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Description:This large, rare, original antique lithograph early map of Puget & Washington Sound, Washington State, by Alexander Dallas Bache (great-grandson of Benjamin Franklin) in 1862 - dated - was published by the official chart-maker of the United States, the office of The US Coast Survey.The Office of the Coast Survey, founded in 1807 by President Thomas Jefferson and Secretary of Commerce Albert Gallatin, is the oldest scientific organization in the U.S. Federal Government. Jefferson created the Survey of the Coast, as it was then called, in response to a need for accurate navigational charts of the new nation\'s coasts and harbors.
General Definitions:Paper thickness and quality: - Heavy and stablePaper color : - off whiteAge of map color: -Colors used: -General color appearance: -Paper size: - 28 1/2in x 26 1/2in (730mm x 690mm)Plate size: - 28 1/2in x 26 1/2in (730mm x 690mm)Margins: - Min 1/2in (12mm)
Imperfections:Margins: - NonePlate area: - Folds as issuedVerso: - None
Background: George Vancouver explored Puget Sound in 1792. Vancouver claimed it for Great Britain on 4 June 1792, naming it for one of his officers, Lieutenant Peter Puget.After 1818 Britain and the United States, which both claimed the Oregon Country, agreed to joint occupancy, deferring resolution of the Oregon boundary dispute until the 1846 Oregon Treaty. Puget Sound was part of the disputed region until 1846, after which it became US territory.American maritime fur traders visited Puget Sound in the early 19th century.The first European settlement in the Puget Sound area was Fort Nisqually, a fur trade post of the Hudsons Bay Company (HBC) built in 1833. Fort Nisqually was part of the HBCs Columbia District, headquartered at Fort Vancouver. The Puget Sound Agricultural Company, a subsidiary of the HBC, established farms and ranches near Fort Nisqually. British ships such as the Beaver, exported foodstuffs and provisions from Fort Nisqually.The first American settlement on Puget Sound was Tumwater. It was founded in 1845 by Americans who had come via the Oregon Trail. The decision to settle north of the Columbia River was made in part because one of the settlers, George Washington Bush, was considered black and the Provisional Government of Oregon banned the residency of mulattoes but did not actively enforce the restriction north of the river.In 1853 Washington Territory was formed from part of Oregon Territory. In 1888 the Northern Pacific railroad line reached Puget Sound, linking the region to eastern states.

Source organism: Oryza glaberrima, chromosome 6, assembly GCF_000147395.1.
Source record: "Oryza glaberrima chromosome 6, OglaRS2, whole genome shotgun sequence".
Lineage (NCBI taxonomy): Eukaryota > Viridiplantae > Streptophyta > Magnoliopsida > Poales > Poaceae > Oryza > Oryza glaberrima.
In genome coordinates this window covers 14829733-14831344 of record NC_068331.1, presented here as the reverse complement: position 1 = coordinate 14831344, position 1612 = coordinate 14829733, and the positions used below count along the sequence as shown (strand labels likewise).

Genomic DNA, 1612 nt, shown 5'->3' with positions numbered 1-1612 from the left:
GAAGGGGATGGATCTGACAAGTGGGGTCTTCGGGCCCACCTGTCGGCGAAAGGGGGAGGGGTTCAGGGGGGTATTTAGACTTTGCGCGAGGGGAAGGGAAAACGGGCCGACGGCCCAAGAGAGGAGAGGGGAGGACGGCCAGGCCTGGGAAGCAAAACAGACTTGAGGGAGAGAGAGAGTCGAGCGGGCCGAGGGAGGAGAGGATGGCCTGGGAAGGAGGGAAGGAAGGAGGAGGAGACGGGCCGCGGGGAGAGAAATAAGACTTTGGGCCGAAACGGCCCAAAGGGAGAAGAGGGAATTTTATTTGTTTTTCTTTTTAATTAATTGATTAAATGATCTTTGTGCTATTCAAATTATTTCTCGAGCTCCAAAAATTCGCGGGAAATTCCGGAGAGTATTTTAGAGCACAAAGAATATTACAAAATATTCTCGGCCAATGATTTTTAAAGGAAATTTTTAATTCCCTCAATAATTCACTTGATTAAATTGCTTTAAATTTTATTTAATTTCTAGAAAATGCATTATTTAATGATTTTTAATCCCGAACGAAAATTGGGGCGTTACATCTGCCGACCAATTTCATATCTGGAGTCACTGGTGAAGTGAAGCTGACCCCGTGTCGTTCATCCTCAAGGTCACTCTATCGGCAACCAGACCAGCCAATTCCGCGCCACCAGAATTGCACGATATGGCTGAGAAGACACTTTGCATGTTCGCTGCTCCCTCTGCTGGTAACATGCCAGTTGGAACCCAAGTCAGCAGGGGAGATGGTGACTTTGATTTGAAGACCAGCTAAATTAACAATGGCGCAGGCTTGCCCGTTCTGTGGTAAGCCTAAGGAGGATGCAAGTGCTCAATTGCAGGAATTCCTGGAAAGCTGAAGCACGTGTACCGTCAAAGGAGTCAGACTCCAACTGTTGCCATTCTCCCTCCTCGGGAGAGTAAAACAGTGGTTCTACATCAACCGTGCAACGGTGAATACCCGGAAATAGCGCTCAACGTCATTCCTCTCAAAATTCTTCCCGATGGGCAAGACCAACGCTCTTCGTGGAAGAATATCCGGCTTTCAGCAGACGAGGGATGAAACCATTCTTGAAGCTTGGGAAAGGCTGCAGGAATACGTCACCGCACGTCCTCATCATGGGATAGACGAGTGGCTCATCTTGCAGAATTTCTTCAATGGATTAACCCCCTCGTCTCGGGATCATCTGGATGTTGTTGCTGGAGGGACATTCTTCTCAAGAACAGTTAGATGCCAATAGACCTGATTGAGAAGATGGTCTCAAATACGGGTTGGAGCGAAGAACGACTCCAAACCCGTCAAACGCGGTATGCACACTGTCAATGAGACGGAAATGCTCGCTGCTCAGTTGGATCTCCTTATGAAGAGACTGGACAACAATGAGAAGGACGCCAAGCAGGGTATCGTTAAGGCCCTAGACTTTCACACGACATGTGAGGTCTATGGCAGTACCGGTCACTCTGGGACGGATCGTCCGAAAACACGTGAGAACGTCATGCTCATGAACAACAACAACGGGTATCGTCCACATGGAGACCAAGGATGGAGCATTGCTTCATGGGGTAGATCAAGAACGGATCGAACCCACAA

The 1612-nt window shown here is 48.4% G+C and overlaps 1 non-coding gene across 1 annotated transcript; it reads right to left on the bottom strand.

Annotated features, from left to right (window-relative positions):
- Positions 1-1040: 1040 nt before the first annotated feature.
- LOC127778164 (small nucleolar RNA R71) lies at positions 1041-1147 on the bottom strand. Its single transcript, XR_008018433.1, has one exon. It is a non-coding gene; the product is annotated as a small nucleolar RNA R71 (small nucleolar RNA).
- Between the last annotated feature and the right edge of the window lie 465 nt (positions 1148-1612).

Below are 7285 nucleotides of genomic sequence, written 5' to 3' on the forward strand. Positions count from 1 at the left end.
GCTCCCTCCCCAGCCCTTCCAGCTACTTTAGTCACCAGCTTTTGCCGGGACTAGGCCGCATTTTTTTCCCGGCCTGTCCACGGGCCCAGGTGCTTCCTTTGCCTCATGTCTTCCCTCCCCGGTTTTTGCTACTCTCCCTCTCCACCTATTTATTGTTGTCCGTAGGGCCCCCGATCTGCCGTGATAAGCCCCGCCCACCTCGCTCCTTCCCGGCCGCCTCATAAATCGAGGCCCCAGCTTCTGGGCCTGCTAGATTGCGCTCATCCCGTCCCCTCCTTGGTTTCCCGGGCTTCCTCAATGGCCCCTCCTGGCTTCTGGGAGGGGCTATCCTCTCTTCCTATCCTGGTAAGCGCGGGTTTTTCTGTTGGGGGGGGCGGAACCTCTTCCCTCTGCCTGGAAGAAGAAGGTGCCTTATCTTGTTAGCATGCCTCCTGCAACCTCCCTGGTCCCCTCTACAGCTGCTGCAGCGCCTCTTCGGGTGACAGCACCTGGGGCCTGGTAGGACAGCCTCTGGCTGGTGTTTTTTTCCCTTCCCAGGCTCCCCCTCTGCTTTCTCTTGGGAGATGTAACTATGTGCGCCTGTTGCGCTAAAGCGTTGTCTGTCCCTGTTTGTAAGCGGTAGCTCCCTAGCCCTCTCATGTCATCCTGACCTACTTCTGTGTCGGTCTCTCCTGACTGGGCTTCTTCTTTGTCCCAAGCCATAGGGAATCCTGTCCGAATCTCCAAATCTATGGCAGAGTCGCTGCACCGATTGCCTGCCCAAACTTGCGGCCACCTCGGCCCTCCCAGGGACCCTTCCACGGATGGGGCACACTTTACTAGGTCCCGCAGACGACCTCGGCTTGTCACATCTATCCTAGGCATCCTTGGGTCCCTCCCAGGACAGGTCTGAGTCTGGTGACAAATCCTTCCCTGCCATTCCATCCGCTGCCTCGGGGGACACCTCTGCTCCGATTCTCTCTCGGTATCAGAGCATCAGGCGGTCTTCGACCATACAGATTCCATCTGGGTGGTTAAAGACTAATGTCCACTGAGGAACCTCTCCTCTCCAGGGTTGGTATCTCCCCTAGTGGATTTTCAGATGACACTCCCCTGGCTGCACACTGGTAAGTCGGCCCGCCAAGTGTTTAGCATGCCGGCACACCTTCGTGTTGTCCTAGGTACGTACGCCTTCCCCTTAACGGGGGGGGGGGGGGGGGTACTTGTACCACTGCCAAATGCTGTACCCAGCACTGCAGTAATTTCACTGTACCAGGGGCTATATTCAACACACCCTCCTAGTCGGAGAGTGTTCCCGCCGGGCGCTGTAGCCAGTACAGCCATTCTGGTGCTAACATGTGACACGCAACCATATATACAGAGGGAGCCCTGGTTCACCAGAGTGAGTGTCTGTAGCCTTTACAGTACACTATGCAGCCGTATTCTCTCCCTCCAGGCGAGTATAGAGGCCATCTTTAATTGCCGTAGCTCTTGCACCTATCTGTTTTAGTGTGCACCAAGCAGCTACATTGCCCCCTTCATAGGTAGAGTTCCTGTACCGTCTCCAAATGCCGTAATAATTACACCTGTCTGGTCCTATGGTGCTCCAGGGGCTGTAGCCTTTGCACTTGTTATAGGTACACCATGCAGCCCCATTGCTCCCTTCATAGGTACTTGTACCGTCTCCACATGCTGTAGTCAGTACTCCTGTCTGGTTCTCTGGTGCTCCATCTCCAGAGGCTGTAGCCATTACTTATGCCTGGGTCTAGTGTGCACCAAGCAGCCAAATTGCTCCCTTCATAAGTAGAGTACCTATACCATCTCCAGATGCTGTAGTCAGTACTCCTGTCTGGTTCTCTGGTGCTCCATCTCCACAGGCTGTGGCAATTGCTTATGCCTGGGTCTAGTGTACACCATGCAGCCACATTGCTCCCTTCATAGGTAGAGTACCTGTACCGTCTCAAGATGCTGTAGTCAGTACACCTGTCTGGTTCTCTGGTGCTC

U.S. Coast Survey (Office of Coast Survey)The Office of Coast Survey is the official chart-maker of the United States. Set up in 1807, it is one of the U.S. governments oldest scientific organizations. In 1878 it was given the name of Coast and Geodetic Survey (C&GS). In 1970 it became part of the National Oceanic and Atmospheric Administration (NOAA).The agency was established in 1807 when President Thomas Jefferson signed the document entitled An act to provide for surveying the coasts of the United States. While the bills objective was specific—to produce nautical charts—it reflected larger issues of concern to the new nation: national boundaries, commerce, and defence.The early years were difficult. Ferdinand Rudolph Hassler, who was eventually to become the agencys first superintendent, went to England to collect scientific instruments but was unable to return through the duration of the War of 1812. After his return, he worked on a survey of the New York Harbor in 1817, but Congress stepped in to suspend the work because of tensions between civilian and military control of the agency. After several years under the control of the U.S. Army, the Survey of the Coast was reestablished in 1832, and President Andrew Jackson appointed Hassler as superintendent.The U.S. Coast Survey was a civilian agency but, from the beginning, members of the Navy and Army were detailed to service with the Survey, and Navy ships were also detailed to its use. In general, army officers worked on topographic surveys on the land and maps based on the surveys, while navy officers worked on hydrographic surveys in coastal waters.Alexander Dallas Bache, great-grandson of Benjamin Franklin, was the second Coast Survey superintendent. Bache was a physicist, scientist, and surveyor who established the first magnetic observatory and served as the first president of the National Academy of Sciences. Under Bache, Coast Survey quickly applied its resources to the Union cause during the Civil War. In addition to setting up additional lithographic presses to produce the thousands of charts required by the Navy and other vessels, Bache made a critical decision to send Coast Survey parties to work with blockading squadrons and armies in the field, producing hundreds of maps and charts. Bache detailed these activities in his annual reports to Congress.Coast Survey cartographer Edwin Hergesheimer created the map showing the density of the slave population in the Southern states.Bache was also one of four members of the governments Blockade Strategy Board, planning strategy to essentially strangle the South, economically and militarily. On April 16, 1861, President Lincoln issued a proclamation declaring the blockade of ports from South Carolina to Texas. Baches Notes on the Coast provided valuable information for Union naval forces.Maps were of paramount importance in wartime:It is certain that accurate maps must form the basis of well-conducted military operations, and that the best time to procure them is not when an attack is impending, or when the army waits, but when there is no hindrance to, or pressure upon, the surveyors. That no coast can be effectively attacked, defended, or blockaded without accurate maps and charts, has been fully proved by the events of the last two years, if, indeed, such a proposition required practical proof.— Alexander Dallas Bache, 1862 report.Coast Survey attracted some of the best and brightest scientists and naturalists. It commissioned the naturalist Louis Agassiz to conduct the first scientific study of the Florida reef system. James McNeill Whistler, who went on to paint the iconic Whistlers Mother, was a Coast Survey engraver. The naturalist John Muir was a guide and artist on Survey of the 39th Parallel across the Great Basin of Nevada and Utah.The agencys men and women (women professionals were hired as early as 1845) led scientific and engineering activities through the decades. In 1926, they started production of aeronautical charts. During the height of the Great Depression, Coast and Geodetic Survey organized surveying parties and field offices that employed over 10,000 people, including many out-of-work engineers.In World War II, C&GS sent over 1,000 civilian members and more than half of its commissioned officers to serve as hydrographers, artillery surveyors, cartographers, army engineers, intelligence officers, and geophysicists in all theaters of the war. Civilians on the home front produced over 100 million maps and charts for the Allied Forces. Eleven members of the C&GS gave their lives during the war.Alexander Dallas Bache 1806 – 1867 was an American physicist, scientist, and surveyor who erected coastal fortifications and conducted a detailed survey to map the mid-eastern United States coastline. Originally an army engineer, he later became Superintendent of the U.S. Coast Survey, and built it into the foremost scientific institution in the country before the Civil War.Alexander Bache was born in Philadelphia, the son of Richard Bache, Jr., and Sophia Burrell Dallas Bache. He came from a prominent family as he was the nephew of Vice-President George M. Dallas and naval hero Alexander J. Dallas. He was the grandson of Secretary of the Treasury Alexander Dallas and was the great-grandson of Benjamin Franklin.Bache was a professor of natural philosophy and chemistry at the University of Pennsylvania from 1828 to 1841 and again from 1842 to 1843. He spent 1836–1838 in Europe on behalf of the trustees of what became Girard College; he was named president of the college after his return. Abroad, he examined European education systems, and on his return he published a valuable report. From 1839 to 1842, he served as the first president of Central High School of Philadelphia, one of the oldest public high schools in the United States.In 1843, on the death of Professor Ferdinand Rudolph Hassler, Bache was appointed superintendent of the United States Coast Survey. He convinced the United States Congress of the value of this work and, by means of the liberal aid it granted, he completed the mapping of the whole coast by a skillful division of labor and the erection of numerous observing stations. In addition, magnetic and meteorological data were collected. Bache served as head of the Coast Survey for 24 years (until his death).